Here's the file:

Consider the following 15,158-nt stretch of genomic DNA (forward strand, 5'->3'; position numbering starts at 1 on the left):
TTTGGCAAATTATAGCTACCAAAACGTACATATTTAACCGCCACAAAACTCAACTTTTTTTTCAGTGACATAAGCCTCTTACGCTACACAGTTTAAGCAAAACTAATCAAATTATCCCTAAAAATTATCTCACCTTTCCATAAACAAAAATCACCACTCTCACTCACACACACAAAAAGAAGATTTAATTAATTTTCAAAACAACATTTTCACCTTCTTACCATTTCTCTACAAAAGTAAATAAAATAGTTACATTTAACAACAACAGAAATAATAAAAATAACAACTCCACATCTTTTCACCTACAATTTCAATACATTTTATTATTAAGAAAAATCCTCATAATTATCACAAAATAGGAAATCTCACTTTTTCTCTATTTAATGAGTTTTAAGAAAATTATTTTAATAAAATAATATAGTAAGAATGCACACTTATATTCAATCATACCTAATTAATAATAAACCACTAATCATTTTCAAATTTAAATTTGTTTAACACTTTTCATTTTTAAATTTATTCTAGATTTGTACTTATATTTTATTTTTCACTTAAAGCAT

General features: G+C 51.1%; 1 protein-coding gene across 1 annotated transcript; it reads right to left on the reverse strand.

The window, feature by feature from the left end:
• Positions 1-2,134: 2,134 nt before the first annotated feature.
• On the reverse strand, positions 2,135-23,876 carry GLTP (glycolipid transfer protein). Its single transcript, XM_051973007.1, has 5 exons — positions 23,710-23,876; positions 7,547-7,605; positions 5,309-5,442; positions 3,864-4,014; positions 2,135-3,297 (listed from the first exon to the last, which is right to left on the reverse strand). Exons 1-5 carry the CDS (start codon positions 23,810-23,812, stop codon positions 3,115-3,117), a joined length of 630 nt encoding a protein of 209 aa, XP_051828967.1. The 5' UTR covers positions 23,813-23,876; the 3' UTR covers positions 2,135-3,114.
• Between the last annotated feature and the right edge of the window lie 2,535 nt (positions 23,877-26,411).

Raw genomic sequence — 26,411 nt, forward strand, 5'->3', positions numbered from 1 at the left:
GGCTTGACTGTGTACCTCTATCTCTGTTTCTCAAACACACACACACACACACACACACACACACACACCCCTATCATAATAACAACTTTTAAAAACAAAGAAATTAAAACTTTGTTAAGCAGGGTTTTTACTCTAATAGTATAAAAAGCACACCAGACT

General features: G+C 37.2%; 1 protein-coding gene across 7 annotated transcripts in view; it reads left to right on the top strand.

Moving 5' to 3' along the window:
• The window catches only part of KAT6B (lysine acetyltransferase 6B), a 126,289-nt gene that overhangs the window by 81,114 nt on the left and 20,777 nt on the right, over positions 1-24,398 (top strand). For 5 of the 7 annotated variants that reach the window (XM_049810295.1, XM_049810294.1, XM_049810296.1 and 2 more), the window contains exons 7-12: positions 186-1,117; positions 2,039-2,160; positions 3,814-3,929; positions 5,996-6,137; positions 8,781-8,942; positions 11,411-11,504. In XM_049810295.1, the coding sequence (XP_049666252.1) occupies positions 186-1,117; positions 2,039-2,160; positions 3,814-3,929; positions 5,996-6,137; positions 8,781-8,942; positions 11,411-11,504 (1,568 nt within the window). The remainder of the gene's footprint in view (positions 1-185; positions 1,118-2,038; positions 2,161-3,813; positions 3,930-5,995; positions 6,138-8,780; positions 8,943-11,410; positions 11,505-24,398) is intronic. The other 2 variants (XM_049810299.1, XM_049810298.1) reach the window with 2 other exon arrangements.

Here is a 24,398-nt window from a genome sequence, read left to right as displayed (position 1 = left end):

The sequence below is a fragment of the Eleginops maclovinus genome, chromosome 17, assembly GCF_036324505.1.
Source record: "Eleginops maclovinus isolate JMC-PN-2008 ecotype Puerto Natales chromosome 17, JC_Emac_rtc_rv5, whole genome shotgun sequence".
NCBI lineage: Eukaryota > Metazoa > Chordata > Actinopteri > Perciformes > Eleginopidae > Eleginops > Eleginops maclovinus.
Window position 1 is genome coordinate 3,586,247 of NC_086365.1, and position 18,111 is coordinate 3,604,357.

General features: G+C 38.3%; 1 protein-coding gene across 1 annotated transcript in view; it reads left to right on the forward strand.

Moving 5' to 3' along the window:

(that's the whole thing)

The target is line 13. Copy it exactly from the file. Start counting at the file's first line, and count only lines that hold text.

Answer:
Here is a 24,398-nt window from a genome sequence, read left to right as displayed (position 1 = left end):